South Korean Bitcoin Exchange Goes Bankrupt After Getting Hacked Again

South Korean Bitcoin Exchange Goes Bankrupt After Getting Hacked AgainSouth Korean Bitcoin Exchange Goes Bankrupt After Getting Hacked Again
Following a significant loss of Bitcoin assets due to its second alleged hacking this year, South Korean cryptocurrency exchange Youbit has announced that it is now shutting down and filing for bankruptcy.
The cyber attack, which reportedly caused a loss worth 17% of the exchange’s total assets, has further raised security concerns in local cryptocurrency trading in South Korea, Reuters reports.
Youbit suffered its first hacking back in April, losing almost 4,000 Bitcoin in the process. According to local media reports, South Korea’s spy agency has linked North Korea to the attack. Without elaborating on the actual amount lost in the latest attack, Youbit announced on its website that 17% of its total assets were indeed stolen via hacking at 4:35 a.m. local time on Tuesday.
“There were no additional losses, as other coins were in the cold wallet,” Youbit’s owner, Yapian, said Tuesday. 
Due to the incident, all Youbit customers’ Bitcoin assets have been temporarily marked down to 75% of its total value per individual until the company moves through bankruptcy proceedings. As a precaution to minimize further customer losses, the exchange has also seized trading.
Youbit is a minor player in South Korea’s robust cryptocurrency market, with Seoul-based Bithumb, the world’s busiest virtual currency exchange, covering about 70%  of the local market share.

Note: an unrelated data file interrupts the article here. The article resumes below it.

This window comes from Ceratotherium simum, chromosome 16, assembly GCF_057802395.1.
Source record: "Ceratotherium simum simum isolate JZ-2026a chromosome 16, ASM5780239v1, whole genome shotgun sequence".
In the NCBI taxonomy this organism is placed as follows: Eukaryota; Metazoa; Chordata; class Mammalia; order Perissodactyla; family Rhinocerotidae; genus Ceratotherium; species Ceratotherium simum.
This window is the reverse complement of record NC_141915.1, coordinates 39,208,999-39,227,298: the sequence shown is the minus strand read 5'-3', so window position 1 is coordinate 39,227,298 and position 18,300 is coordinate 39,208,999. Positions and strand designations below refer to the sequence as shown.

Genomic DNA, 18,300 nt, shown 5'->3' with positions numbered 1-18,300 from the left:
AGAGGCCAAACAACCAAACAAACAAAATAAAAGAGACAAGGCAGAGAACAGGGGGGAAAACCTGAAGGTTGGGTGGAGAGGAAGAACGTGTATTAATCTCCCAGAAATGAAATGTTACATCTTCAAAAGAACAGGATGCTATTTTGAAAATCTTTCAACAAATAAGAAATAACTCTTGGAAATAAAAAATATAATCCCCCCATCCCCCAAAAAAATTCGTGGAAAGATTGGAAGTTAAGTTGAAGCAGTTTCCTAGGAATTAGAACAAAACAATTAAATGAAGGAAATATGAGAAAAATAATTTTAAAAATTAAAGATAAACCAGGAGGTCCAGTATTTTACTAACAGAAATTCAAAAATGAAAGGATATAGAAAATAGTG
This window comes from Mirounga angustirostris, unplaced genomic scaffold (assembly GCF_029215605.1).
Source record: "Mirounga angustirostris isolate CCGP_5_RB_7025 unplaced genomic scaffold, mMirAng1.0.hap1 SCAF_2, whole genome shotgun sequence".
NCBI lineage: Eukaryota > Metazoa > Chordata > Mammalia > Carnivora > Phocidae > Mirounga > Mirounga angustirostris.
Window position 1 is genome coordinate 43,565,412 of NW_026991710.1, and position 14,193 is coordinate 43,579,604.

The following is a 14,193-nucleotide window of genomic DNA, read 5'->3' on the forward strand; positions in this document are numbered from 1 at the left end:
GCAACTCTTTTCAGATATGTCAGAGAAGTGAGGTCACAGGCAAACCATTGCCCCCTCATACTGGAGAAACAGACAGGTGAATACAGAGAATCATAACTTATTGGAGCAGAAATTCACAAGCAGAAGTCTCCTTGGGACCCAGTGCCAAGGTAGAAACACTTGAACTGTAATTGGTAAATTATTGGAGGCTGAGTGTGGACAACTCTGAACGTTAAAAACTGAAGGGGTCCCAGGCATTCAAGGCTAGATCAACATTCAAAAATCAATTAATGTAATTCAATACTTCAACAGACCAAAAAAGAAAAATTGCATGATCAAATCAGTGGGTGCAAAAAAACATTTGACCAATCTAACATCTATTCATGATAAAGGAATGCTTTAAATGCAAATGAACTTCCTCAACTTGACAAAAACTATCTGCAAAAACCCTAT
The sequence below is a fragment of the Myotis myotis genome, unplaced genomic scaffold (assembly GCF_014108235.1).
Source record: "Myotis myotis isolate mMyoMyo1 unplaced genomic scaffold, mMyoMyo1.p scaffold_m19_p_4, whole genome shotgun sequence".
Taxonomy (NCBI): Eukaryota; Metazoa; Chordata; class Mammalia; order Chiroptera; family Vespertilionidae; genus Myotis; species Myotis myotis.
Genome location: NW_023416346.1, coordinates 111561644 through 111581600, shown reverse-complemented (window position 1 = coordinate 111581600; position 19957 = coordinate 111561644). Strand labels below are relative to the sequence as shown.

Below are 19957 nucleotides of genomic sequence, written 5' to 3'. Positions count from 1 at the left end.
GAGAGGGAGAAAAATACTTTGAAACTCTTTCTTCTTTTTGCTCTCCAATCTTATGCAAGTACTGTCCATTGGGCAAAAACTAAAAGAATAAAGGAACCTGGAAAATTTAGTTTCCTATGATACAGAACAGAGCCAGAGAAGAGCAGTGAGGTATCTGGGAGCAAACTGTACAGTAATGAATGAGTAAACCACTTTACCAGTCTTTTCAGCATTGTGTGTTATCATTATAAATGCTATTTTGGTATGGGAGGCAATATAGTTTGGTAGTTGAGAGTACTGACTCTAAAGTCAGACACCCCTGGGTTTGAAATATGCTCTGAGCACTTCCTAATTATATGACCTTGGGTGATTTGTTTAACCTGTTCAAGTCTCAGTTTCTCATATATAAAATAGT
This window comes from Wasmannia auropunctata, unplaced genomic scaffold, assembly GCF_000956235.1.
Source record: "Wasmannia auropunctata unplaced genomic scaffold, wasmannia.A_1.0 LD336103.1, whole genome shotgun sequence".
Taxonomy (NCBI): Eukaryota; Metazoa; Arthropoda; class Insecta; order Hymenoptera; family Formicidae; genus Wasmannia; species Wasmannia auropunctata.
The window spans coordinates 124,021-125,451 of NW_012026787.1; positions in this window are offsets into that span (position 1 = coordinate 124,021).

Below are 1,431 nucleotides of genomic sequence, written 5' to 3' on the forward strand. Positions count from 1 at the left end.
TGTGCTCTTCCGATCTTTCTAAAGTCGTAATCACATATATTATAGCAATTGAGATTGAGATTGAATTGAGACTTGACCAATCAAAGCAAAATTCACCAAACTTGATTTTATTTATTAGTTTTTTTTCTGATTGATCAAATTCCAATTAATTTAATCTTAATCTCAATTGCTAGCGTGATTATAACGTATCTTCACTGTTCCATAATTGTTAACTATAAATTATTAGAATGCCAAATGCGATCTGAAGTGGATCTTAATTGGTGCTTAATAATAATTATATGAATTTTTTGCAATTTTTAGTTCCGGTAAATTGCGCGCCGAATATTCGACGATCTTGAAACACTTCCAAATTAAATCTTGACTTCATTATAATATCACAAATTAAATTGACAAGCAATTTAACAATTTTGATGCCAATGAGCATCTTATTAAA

Cyber Crime agency Korea Internet & Security Agency (KISA) has confirmed that it has started an investigation into the hacking along with the police, according to the BBCBitcoin’s continuous surge in valuations in recent months has reportedly made cryptocurrency exchanges and wallets constant targets of cyber attacks.
Bitcoin has been so well received in South Korea that even the prime minister was prompted to warn that cryptocurrencies might corrupt the nation’s youth. The Bitcoin frenzy in Korea has reached to a point where locals are trading Bitcoin at a premium of about 23% higher than prevailing international rates, Bloomberg reports.
Security experts warn that they will continue to become more vulnerable to cyber-crime attacks as Bitcoin further increases its value in the future. Bitcoin has traded its highest record so far at over $19,000 per coin on Monday before dropping back to $16,800 per bitcoin the following day.
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